|This article does not cite any references or sources. (September 2008)|
The Ruhr in Essen-Kettwig.
|Source elevation||674 m|
|Avg. discharge||79 m³/s|
|Basin area||4,485 km²|
The source of the Ruhr is near the town of Winterberg in the mountainous Sauerland region, at an elevation of approximately 2,200 feet (670 m). It flows into the lower Rhine river at an elevation of only 56 feet (17 m) in the municipal area of Duisburg. Its total length is Script error: No such module "convert"., its average discharge is 79 m³/s (cubic metres per second) at Mülheim near its mouth. Thus, its discharge is, for example, comparable to that of the Ems river in Northern Germany or the Thames river in the United Kingdom.
The Ruhr Area was Germany's main industrial zone during the early 1900s. Most factories were located there. Occupation of the Ruhr in the 1920s by French forces caused passive resistance, which saw production in the factories grind to a halt. As a result, the hyperinflation crisis grew even worse.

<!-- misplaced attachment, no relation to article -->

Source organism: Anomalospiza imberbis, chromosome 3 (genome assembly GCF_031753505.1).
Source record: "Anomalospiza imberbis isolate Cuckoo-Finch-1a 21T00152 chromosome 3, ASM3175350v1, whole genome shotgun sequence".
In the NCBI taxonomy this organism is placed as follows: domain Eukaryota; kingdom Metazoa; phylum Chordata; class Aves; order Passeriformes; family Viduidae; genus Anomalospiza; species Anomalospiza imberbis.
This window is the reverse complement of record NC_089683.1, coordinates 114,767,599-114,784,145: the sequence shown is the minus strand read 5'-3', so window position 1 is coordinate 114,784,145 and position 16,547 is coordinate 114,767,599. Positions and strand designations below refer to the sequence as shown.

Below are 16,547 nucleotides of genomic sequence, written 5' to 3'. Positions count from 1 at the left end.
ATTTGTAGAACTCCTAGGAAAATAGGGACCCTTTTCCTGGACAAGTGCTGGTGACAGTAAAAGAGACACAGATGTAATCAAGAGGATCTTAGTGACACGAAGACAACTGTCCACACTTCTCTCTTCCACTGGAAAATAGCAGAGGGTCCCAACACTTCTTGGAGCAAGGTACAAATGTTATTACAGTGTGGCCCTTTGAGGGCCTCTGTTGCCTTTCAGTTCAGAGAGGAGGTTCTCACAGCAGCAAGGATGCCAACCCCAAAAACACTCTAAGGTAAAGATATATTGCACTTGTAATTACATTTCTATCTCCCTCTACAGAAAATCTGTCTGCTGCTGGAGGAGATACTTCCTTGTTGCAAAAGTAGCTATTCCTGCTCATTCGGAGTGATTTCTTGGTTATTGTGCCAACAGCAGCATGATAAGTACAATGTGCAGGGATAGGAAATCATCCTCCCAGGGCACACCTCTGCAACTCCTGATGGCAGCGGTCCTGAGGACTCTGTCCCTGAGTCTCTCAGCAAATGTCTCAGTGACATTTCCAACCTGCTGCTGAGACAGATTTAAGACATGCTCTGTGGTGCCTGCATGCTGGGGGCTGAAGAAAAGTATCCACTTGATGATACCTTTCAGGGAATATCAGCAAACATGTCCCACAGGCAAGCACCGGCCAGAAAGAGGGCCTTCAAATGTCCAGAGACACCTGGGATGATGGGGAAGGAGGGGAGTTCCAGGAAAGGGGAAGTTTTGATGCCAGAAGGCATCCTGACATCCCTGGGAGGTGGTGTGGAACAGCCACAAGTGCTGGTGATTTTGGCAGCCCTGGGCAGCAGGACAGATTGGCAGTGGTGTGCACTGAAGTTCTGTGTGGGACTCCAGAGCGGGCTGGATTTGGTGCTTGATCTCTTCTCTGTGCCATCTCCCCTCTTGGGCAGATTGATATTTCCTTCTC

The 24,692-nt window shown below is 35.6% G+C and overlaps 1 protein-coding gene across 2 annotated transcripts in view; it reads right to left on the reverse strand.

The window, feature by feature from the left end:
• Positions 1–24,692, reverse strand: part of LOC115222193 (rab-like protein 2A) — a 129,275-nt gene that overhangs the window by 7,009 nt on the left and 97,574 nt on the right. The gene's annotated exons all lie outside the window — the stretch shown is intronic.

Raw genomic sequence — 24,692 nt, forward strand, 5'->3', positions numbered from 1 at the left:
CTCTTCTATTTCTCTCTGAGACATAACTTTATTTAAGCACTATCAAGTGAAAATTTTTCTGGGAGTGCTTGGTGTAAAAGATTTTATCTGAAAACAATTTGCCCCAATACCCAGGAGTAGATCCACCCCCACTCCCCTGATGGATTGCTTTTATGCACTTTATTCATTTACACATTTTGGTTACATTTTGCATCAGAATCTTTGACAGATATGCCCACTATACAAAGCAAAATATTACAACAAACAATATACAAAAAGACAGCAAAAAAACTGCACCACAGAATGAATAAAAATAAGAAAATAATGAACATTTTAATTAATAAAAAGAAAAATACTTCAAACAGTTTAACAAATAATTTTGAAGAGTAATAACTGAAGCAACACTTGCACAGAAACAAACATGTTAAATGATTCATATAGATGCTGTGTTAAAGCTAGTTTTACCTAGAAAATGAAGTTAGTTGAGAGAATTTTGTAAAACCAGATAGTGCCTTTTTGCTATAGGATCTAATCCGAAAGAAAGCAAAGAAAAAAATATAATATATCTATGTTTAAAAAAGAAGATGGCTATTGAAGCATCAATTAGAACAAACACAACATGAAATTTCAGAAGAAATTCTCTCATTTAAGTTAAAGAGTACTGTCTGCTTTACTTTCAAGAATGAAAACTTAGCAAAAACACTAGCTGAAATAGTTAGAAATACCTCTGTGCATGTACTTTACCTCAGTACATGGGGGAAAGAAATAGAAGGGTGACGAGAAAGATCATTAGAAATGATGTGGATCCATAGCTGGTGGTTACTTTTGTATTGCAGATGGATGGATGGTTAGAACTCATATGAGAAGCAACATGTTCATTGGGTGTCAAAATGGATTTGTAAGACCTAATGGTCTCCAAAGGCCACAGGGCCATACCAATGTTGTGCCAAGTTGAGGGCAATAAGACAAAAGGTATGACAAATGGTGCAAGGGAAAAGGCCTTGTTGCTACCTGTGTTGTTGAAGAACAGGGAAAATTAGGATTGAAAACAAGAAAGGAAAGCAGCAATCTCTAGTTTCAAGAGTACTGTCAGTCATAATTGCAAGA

There are five Ruhr reservoirs on the river, often used for leisure activities.
- Hengsteysee between Dortmund and Hagen, surface area: 1.36 km² height of the weir 4.5m
- Harkortsee between Herdecke and Wetter; surface area: 1.37 km², height of the weir 7.8m
- Kemnader See between Witten and Bochum; surface area: 1.25 km², height of the weir 2m
- Baldeneysee in Essen-Werden; surface area: 2.64 km², height of the weir 8.5m
- Kettwiger See in Essen-Kettwig; surface area: 0.55 km², height of the weir 6m
- 12px Chisholm, Hugh, ed. (1911). "Ruhr". Encyclopædia Britannica (11th ed.). Cambridge University Press.
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